Blizzard’s Chris Sigaty on StarCraft II: Legacy of the Void and Heroes of the StormGAMING
The conclusion to the epic trilogy of StarCraft II is finally coming on November 10th this year. Legacy of the Void – the last (standalone!) expansion will focus on the Protoss campaign and bring an end to the story spanning 17 years of development. While there’s a lot of single-player content in Legacy, the multiplayer is receiving a bunch of new features that Blizzard hope will reinvigorate the eSports community and make the whole competitive aspect of StarCraft II even more attractive and perhaps slightly less overwhelming for casuals.
At the recent World Championship Series finals in Cracow, Poland, we’ve sat down with Chris Sigaty, Senior Lead Producer of StarCraft II and Heroes of the Storm from Blizzard Entertainment. This interview covers the upcoming release of Legacy of the Void expansion, its features, plans for long-term support past the launch, campaign elements, as well as cross-overs with Heroes of the Storm, approach to eSports and community influence on game’s development. And a lot more! Enjoy!
SAPPHIRE Nation: Do you think people will be playing StarCraft in some form 10 years from now?
Chris Sigaty, Blizzard Entertainment: Absolutely. StarCraft and its new form of StarCraft II is our Blizzard’s chess, if you will, and we want to continue to support it and upgrade it across time, even after the launch of Legacy of the Void, so it is here in 10 years and it is really the elite competitive game that it is today and continues to be that.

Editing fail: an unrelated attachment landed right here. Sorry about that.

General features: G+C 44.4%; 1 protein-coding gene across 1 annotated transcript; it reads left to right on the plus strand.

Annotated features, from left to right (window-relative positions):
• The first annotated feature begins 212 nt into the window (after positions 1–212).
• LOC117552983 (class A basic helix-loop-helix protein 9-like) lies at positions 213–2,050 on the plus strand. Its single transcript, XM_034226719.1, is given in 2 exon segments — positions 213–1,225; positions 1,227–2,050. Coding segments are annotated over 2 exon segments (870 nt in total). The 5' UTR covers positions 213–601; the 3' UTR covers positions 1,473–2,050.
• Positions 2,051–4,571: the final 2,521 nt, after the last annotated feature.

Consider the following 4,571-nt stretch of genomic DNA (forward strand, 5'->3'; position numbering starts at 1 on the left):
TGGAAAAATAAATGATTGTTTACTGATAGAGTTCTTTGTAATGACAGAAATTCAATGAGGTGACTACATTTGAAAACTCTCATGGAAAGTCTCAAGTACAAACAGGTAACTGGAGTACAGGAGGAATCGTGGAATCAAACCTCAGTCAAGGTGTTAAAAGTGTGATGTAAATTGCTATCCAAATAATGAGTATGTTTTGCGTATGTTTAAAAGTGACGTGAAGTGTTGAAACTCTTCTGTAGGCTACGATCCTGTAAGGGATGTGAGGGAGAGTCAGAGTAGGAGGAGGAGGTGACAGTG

S.N.: So Legacy of the Void is coming, and it’s going to be a standalone product.
S.N.: But it’s still a buy-to-play game.
S.N.: I can’t help but think that changing this model, at least for the ranked multiplayer, is the only thing that would help with StarCraft’s decreasing popularity. How would you respond to that?
C.S.: So we we do have a free way to play, it’s called Starter Edition. You can get it and play everything except for multiplayer ladder games. But you can play multiplayer StarCraft II today, any time you want. We also have spawning in the game that allows a friend to bring somebody along into the game. It’s not widely known whether that it exists, but is out there today.
“You can play multiplayer StarCraft II today, any time you want.”
We do talk about other ways to digest StarCraft II, the first step for us was making Legacy of the Void available as a standalone product, but we’ll continue to look at that over time. For now we’re just focused on getting Legacy of the Void out there. We’ve been asked about free-to-play a lot, that’s not a focus at the moment, but certainly we talk about things like that.